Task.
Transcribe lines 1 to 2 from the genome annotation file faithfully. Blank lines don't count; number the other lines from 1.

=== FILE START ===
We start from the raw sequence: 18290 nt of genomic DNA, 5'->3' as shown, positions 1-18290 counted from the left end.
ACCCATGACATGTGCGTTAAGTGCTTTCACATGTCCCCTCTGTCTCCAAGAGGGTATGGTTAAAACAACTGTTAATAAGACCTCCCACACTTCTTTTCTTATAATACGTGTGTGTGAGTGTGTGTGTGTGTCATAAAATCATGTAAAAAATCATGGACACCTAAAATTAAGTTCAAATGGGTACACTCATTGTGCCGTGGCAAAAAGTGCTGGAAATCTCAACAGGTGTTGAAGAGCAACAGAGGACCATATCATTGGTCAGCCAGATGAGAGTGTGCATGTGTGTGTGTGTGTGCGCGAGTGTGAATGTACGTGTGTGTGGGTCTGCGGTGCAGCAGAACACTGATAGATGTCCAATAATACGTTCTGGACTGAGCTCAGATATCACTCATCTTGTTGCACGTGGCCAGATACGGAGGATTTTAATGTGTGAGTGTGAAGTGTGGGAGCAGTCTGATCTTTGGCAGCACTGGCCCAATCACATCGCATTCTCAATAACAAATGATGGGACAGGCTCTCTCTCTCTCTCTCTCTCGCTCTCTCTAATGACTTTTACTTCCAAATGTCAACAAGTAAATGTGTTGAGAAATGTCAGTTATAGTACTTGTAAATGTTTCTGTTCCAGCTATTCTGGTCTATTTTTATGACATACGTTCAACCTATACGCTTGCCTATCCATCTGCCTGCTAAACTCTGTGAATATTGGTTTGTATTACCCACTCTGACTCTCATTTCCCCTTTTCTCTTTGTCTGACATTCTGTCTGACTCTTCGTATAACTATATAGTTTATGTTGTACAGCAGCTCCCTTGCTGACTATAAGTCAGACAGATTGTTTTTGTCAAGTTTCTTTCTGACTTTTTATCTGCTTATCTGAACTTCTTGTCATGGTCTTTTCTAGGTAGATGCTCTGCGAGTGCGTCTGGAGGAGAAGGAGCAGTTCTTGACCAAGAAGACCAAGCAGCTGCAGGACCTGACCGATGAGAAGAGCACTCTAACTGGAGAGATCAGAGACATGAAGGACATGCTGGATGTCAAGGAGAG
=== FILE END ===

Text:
We start from the raw sequence: 18290 nt of genomic DNA, 5'->3' as shown, positions 1-18290 counted from the left end.
ACCCATGACATGTGCGTTAAGTGCTTTCACATGTCCCCTCTGTCTCCAAGAGGGTATGGTTAAAACAACTGTTAATAAGACCTCCCACACTTCTTTTCTTATAATACGTGTGTGTGAGTGTGTGTGTGTGTCATAAAATCATGTAAAAAATCATGGACACCTAAAATTAAGTTCAAATGGGTACACTCATTGTGCCGTGGCAAAAAGTGCTGGAAATCTCAACAGGTGTTGAAGAGCAACAGAGGACCATATCATTGGTCAGCCAGATGAGAGTGTGCATGTGTGTGTGTGTGTGCGCGAGTGTGAATGTACGTGTGTGTGGGTCTGCGGTGCAGCAGAACACTGATAGATGTCCAATAATACGTTCTGGACTGAGCTCAGATATCACTCATCTTGTTGCACGTGGCCAGATACGGAGGATTTTAATGTGTGAGTGTGAAGTGTGGGAGCAGTCTGATCTTTGGCAGCACTGGCCCAATCACATCGCATTCTCAATAACAAATGATGGGACAGGCTCTCTCTCTCTCTCTCTCTCGCTCTCTCTAATGACTTTTACTTCCAAATGTCAACAAGTAAATGTGTTGAGAAATGTCAGTTATAGTACTTGTAAATGTTTCTGTTCCAGCTATTCTGGTCTATTTTTATGACATACGTTCAACCTATACGCTTGCCTATCCATCTGCCTGCTAAACTCTGTGAATATTGGTTTGTATTACCCACTCTGACTCTCATTTCCCCTTTTCTCTTTGTCTGACATTCTGTCTGACTCTTCGTATAACTATATAGTTTATGTTGTACAGCAGCTCCCTTGCTGACTATAAGTCAGACAGATTGTTTTTGTCAAGTTTCTTTCTGACTTTTTATCTGCTTATCTGAACTTCTTGTCATGGTCTTTTCTAGGTAGATGCTCTGCGAGTGCGTCTGGAGGAGAAGGAGCAGTTCTTGACCAAGAAGACCAAGCAGCTGCAGGACCTGACCGATGAGAAGAGCACTCTAACTGGAGAGATCAGAGACATGAAGGACATGCTGGATGTCAAGGAGAG